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As far as the EU treaties are concerned, the referendum does not cause a Brexit. To cause a Brexit, the PM has to officially inform the other EU members that the UK is leaving. This notification may be several weeks or months in the future. The two-year period mentioned later starts at that point. With this notification, the official negotiations on the ...


Nothing will happen for at least the next two years; because that's how long it will take for the famous Article 50 to kick into effect. Even then, individual agreements/concessions may be negotiated by the UK with the EU regarding the freedom of movement. In short, no need to panic right now, but keep an eye in the next two years.


Unless there are emergency-related circumstances, you cannot extend a visa-free stay in Schengen. Do visit the Comisaría General de Extranjería though and explain your situation, it doesn't hurt to try.


Changes that will directly affect British nationals... The British passport has "European Union" on the front cover. It will remain valid during the negotiations and a new design will most likely be phased in as existing passports expire; The European Health Insurance Card (Ehic) which enables British nationals to get emergency medical treatment, will ...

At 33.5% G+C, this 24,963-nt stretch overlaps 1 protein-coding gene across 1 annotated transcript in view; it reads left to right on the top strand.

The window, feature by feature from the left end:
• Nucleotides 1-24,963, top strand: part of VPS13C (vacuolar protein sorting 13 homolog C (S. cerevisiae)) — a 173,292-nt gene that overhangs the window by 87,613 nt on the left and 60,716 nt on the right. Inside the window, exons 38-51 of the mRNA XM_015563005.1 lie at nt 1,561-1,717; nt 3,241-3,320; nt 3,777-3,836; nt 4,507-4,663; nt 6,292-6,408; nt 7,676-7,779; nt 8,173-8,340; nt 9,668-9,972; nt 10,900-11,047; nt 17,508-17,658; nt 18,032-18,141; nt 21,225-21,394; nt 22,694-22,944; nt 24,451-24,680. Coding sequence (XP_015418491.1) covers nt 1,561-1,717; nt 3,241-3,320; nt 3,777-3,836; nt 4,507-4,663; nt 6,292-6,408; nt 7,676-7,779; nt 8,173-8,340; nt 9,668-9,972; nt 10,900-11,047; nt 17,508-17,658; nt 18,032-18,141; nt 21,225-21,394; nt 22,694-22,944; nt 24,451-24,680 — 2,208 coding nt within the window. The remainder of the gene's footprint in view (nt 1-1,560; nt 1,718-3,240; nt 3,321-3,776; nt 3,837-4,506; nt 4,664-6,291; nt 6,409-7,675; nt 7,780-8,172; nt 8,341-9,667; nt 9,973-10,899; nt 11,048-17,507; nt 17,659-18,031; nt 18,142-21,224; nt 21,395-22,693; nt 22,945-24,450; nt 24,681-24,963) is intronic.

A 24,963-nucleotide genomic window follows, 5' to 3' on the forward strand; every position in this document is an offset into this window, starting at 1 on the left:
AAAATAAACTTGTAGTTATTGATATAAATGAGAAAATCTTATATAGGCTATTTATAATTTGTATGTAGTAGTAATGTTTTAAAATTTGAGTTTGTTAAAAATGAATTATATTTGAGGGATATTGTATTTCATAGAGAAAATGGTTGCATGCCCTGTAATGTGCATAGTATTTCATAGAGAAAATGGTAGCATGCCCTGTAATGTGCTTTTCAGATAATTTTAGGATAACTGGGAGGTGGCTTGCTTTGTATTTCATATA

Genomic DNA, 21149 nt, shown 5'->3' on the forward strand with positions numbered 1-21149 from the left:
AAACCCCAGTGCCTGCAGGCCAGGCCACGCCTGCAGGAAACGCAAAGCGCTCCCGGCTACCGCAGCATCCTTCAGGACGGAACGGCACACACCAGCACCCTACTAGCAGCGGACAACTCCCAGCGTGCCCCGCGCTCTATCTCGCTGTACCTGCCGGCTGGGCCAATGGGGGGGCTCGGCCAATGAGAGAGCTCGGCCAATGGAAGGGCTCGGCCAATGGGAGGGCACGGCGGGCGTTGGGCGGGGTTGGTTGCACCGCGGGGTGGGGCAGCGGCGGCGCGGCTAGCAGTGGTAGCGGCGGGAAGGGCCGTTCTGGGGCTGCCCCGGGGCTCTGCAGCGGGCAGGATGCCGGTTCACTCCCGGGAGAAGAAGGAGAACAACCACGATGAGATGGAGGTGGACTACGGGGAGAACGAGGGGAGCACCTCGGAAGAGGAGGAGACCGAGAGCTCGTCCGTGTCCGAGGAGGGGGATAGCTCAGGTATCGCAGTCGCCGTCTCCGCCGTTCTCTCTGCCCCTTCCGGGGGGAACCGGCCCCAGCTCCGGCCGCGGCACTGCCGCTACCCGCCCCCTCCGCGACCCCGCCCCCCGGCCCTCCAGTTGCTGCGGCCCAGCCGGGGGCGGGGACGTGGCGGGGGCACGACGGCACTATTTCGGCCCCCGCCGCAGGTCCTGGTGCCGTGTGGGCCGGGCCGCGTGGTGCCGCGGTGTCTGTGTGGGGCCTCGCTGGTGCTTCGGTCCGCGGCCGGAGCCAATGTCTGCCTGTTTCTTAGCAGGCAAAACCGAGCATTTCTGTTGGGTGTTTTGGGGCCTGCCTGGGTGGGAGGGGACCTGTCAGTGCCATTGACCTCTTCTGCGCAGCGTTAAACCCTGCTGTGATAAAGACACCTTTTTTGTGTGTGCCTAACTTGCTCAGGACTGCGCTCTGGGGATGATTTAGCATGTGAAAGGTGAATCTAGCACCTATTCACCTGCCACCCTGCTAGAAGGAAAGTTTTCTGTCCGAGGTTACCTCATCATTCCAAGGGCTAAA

Nothing for quite some time. No law has changed. This was merely a non-binding referendum. Presumably the executive will agree with the people and Article 50 will be triggered by the PM, but even then, this is the first time it's ever happened so 1) it'll take a couple of years to sort out and 2) people aren't exactly sure how it'll happen. As a result -...


As of today, no. Nothing has currently changed (other than currency prices, which are of interest to international travelers). There will be a prolonged negotiating period over the next several years (specifically, two years after Article 50 is invoked unless a different agreement is reached), and immigration controls will inevitably be a large part of ...


No, there is no scenario in which some sort of Georgian permit or visa opens any special access to the Schengen area. It is true that Georgia grants visa-free access to Schengen visa holders, but it only goes one way, Schengen countries do not recognize Georgian visas.


I can find many - different - sources - that - Qeshm - is - visa-free for up to 14 days visits. All of those sources by themselves look kind of fishy and I would not trust a visa issue on them, but seen together and given that such reputable sources as the airport of Qeshm and the Iranian News Agency are among them, I am almost convinced. Apparently ...


After completing the travel without incident, I can confirm that Indian citizens with a valid non-tourist USA visa are indeed exempted from certain visa requirements to travel to Colombia. I faced no issue at the airport or immigration, as both airport staff and border agents were aware of the rule.

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